November 11. It’s a holiday, but in Europe on this day in 1944 nobody celebrated, for sure not my friend Tulio Basso or me.
What happened that day and continued the next two is never far from my mind. Many times I think I’ve got to write it down. I turned 91 last month so I better stop putting it off.
That 11th of November 73 years ago was the toughest day of my life, the longest. And I wasn’t the one who was hit by mortar shrapnel that struck at the earlobe, penetrated clear across near where the jaw is hinged and lodged just short of the other earlobe.
Tulio and I were partisans, fighters with the Italian resistance. I was 18 and had defected from Mussolini’s puppet army.
Tulio and I grew up in the same village, Sesta Godano, in the northwest Italian region of Liguria. We joined a unit of partisans that helped the advancing Allies by blowing up bridges and tunnels important to Hitler’s defenses.
That November, Tulio and I and a few other partisans were crouched behind pine trees high up a hill, firing down at the enemy. I was shooting my machine gun when it overheated and stopped firing. I shouted to Tulio that I had to run a short ways to where I’d hidden a second gun.
Coming back, I heard another mortar explosion. A partisan said to me as he ran, “Your friend is dead.”
I had to check on Tulio. I crawled to where he lay, his face and shirt thick with blood.
He looked up and spoke. I could barely make it out: “Get out. They’re going to kill you.”
I could not go, not without him. To stand would be to risk being shot, so I stayed low and pulled Tulio by a leg. Once we were a safe distance from the Germans, I hauled him up onto my back.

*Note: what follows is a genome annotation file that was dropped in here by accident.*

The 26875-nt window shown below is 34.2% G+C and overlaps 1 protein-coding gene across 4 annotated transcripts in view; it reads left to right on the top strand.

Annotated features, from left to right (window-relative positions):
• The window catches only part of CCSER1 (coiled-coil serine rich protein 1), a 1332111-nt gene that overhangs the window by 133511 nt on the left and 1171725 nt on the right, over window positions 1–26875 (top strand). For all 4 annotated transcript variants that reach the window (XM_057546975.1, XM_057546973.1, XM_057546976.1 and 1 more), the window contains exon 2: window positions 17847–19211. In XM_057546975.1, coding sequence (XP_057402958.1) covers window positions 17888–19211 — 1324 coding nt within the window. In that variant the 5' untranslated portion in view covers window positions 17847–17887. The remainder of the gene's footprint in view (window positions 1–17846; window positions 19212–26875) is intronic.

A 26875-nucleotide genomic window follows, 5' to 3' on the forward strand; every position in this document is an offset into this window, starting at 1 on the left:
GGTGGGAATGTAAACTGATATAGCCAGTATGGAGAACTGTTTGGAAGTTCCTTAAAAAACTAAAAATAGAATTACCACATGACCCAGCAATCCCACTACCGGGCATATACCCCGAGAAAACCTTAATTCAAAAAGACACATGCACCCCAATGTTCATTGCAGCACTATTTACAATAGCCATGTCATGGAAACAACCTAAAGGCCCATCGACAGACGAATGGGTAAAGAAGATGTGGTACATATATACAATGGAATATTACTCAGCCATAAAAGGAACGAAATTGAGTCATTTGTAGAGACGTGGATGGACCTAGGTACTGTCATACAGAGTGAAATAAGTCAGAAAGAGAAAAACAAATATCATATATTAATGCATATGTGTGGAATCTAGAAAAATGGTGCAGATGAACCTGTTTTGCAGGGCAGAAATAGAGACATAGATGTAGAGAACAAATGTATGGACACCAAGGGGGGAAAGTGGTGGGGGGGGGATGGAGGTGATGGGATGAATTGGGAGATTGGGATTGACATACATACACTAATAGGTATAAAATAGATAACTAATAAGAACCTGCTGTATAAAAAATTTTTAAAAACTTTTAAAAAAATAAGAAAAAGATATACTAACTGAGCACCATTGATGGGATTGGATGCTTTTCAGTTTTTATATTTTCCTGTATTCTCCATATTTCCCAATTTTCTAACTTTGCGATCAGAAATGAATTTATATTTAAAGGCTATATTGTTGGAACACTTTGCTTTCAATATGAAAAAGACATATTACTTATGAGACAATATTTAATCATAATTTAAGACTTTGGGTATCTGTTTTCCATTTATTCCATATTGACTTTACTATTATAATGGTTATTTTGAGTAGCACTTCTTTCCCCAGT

He was a big guy, 6-foot-2. I carried him as long as I could, then I put him down and covered him with leaves.
I found three partisans and told them they had to help me get Tulio to a doctor. We carried him to a little town, Chiusola. The people there wanted to help us, but they could not. They knew that if the Germans found out, if spies told, they and their families could be killed. It happened so often.
Some women did feed us, and the town’s priest gave Tulio a sip of grappa and the last rites. The people asked us, please, to leave.
We decided we had to get Tulio to a hospital two regions away in Albareto, in the Apennines. It was November, there was snow, more than a foot. None of us, I’m sure, was ever so cold or tired.
We got Tulio to the hospital on Nov. 13.
He survived, though he’d lost more than four liters of blood. One reason was because he’d been so cold, it was like he was frozen.
He healed a while, then what did he do? He came back to our unit and resumed fighting to liberate his country from the Nazis and fascists.
He talked with a crooked mouth from then on.
Most people have not been to war. I am happy for that. But most people have no idea, really, what the veterans who fought for them suffered and sacrificed, what they did and what they saw, what they carry around with them all the rest of their lives.